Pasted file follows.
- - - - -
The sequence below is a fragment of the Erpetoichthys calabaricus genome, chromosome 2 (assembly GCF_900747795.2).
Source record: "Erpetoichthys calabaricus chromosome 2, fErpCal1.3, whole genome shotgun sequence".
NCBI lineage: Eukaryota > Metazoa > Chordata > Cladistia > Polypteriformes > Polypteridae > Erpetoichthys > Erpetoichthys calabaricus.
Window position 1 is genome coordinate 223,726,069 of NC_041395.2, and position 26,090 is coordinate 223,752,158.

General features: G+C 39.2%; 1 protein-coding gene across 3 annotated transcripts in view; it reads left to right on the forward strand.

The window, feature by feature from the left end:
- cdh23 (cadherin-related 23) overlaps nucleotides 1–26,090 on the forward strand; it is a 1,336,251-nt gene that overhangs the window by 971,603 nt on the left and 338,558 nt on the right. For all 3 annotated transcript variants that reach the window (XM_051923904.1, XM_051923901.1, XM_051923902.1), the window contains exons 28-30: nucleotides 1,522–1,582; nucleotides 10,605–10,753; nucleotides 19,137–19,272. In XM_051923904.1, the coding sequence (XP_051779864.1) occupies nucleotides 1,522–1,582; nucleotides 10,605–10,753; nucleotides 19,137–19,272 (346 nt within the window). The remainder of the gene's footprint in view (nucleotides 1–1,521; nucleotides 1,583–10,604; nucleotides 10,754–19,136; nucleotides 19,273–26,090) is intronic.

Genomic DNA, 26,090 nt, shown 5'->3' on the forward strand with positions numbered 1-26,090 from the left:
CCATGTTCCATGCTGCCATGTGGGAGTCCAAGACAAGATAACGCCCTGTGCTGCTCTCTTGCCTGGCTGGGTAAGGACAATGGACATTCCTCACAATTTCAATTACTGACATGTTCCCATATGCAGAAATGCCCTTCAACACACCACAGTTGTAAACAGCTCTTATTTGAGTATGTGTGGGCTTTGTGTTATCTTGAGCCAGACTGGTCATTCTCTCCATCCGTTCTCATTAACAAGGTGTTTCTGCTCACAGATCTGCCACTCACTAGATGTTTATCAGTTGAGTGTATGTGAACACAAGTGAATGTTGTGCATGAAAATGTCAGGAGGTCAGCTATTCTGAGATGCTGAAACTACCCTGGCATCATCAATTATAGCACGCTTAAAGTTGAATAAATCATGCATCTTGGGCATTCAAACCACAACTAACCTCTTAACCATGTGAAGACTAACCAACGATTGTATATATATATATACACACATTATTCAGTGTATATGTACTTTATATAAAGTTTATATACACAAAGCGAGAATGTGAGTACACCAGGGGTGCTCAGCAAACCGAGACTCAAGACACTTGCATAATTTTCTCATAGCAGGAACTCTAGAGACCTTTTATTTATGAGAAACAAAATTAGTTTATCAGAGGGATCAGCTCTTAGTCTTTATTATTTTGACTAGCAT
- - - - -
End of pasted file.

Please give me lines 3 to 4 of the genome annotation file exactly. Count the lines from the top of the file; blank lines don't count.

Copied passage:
NCBI lineage: Eukaryota > Metazoa > Chordata > Cladistia > Polypteriformes > Polypteridae > Erpetoichthys > Erpetoichthys calabaricus.
Window position 1 is genome coordinate 223,726,069 of NC_041395.2, and position 26,090 is coordinate 223,752,158.